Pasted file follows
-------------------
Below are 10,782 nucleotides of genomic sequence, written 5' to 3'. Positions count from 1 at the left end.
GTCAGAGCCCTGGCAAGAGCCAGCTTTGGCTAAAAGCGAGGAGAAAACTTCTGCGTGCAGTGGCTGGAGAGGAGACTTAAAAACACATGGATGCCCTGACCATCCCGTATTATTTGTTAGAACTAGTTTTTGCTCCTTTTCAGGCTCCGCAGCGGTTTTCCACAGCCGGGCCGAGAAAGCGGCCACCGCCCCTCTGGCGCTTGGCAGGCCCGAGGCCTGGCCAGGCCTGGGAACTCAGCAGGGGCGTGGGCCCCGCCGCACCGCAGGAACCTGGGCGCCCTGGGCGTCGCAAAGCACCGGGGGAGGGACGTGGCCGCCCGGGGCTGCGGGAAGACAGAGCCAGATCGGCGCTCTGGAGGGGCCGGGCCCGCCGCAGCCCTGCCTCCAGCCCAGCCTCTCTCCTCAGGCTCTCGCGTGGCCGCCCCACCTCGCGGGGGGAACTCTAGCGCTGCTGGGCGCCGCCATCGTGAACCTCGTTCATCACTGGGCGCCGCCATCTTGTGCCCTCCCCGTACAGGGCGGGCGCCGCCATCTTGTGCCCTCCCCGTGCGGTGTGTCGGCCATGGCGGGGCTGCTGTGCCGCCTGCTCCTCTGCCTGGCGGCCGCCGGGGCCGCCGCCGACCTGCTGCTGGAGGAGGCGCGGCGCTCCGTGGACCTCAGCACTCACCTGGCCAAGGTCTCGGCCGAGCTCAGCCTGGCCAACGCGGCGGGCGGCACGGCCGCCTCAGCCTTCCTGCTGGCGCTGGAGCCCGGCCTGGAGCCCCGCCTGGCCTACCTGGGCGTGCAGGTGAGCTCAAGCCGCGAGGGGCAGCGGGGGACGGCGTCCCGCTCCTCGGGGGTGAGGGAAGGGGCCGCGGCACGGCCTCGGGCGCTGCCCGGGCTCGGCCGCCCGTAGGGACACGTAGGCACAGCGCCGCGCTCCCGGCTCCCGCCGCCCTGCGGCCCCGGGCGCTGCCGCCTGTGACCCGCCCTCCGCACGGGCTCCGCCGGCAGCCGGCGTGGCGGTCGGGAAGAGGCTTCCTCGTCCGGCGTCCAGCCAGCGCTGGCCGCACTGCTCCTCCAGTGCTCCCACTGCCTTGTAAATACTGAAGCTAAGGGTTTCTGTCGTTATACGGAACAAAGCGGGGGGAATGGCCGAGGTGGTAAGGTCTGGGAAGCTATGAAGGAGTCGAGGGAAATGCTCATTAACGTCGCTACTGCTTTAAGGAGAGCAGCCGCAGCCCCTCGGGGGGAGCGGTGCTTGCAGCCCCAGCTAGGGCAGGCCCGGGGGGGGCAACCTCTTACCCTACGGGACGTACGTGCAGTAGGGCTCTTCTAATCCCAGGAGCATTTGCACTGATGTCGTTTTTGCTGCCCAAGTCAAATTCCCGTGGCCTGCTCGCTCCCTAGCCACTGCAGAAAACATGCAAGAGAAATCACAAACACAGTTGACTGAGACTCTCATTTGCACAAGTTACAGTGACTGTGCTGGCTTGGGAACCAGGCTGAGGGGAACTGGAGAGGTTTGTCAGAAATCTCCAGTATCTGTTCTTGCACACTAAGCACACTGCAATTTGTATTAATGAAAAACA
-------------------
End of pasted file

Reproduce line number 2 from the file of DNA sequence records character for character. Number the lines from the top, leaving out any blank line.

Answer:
GTCAGAGCCCTGGCAAGAGCCAGCTTTGGCTAAAAGCGAGGAGAAAACTTCTGCGTGCAGTGGCTGGAGAGGAGACTTAAAAACACATGGATGCCCTGACCATCCCGTATTATTTGTTAGAACTAGTTTTTGCTCCTTTTCAGGCTCCGCAGCGGTTTTCCACAGCCGGGCCGAGAAAGCGGCCACCGCCCCTCTGGCGCTTGGCAGGCCCGAGGCCTGGCCAGGCCTGGGAACTCAGCAGGGGCGTGGGCCCCGCCGCACCGCAGGAACCTGGGCGCCCTGGGCGTCGCAAAGCACCGGGGGAGGGACGTGGCCGCCCGGGGCTGCGGGAAGACAGAGCCAGATCGGCGCTCTGGAGGGGCCGGGCCCGCCGCAGCCCTGCCTCCAGCCCAGCCTCTCTCCTCAGGCTCTCGCGTGGCCGCCCCACCTCGCGGGGGGAACTCTAGCGCTGCTGGGCGCCGCCATCGTGAACCTCGTTCATCACTGGGCGCCGCCATCTTGTGCCCTCCCCGTACAGGGCGGGCGCCGCCATCTTGTGCCCTCCCCGTGCGGTGTGTCGGCCATGGCGGGGCTGCTGTGCCGCCTGCTCCTCTGCCTGGCGGCCGCCGGGGCCGCCGCCGACCTGCTGCTGGAGGAGGCGCGGCGCTCCGTGGACCTCAGCACTCACCTGGCCAAGGTCTCGGCCGAGCTCAGCCTGGCCAACGCGGCGGGCGGCACGGCCGCCTCAGCCTTCCTGCTGGCGCTGGAGCCCGGCCTGGAGCCCCGCCTGGCCTACCTGGGCGTGCAGGTGAGCTCAAGCCGCGAGGGGCAGCGGGGGACGGCGTCCCGCTCCTCGGGGGTGAGGGAAGGGGCCGCGGCACGGCCTCGGGCGCTGCCCGGGCTCGGCCGCCCGTAGGGACACGTAGGCACAGCGCCGCGCTCCCGGCTCCCGCCGCCCTGCGGCCCCGGGCGCTGCCGCCTGTGACCCGCCCTCCGCACGGGCTCCGCCGGCAGCCGGCGTGGCGGTCGGGAAGAGGCTTCCTCGTCCGGCGTCCAGCCAGCGCTGGCCGCACTGCTCCTCCAGTGCTCCCACTGCCTTGTAAATACTGAAGCTAAGGGTTTCTGTCGTTATACGGAACAAAGCGGGGGGAATGGCCGAGGTGGTAAGGTCTGGGAAGCTATGAAGGAGTCGAGGGAAATGCTCATTAACGTCGCTACTGCTTTAAGGAGAGCAGCCGCAGCCCCTCGGGGGGAGCGGTGCTTGCAGCCCCAGCTAGGGCAGGCCCGGGGGGGGCAACCTCTTACCCTACGGGACGTACGTGCAGTAGGGCTCTTCTAATCCCAGGAGCATTTGCACTGATGTCGTTTTTGCTGCCCAAGTCAAATTCCCGTGGCCTGCTCGCTCCCTAGCCACTGCAGAAAACATGCAAGAGAAATCACAAACACAGTTGACTGAGACTCTCATTTGCACAAGTTACAGTGACTGTGCTGGCTTGGGAACCAGGCTGAGGGGAACTGGAGAGGTTTGTCAGAAATCTCCAGTATCTGTTCTTGCACACTAAGCACACTGCAATTTGTATTAATGAAAAACA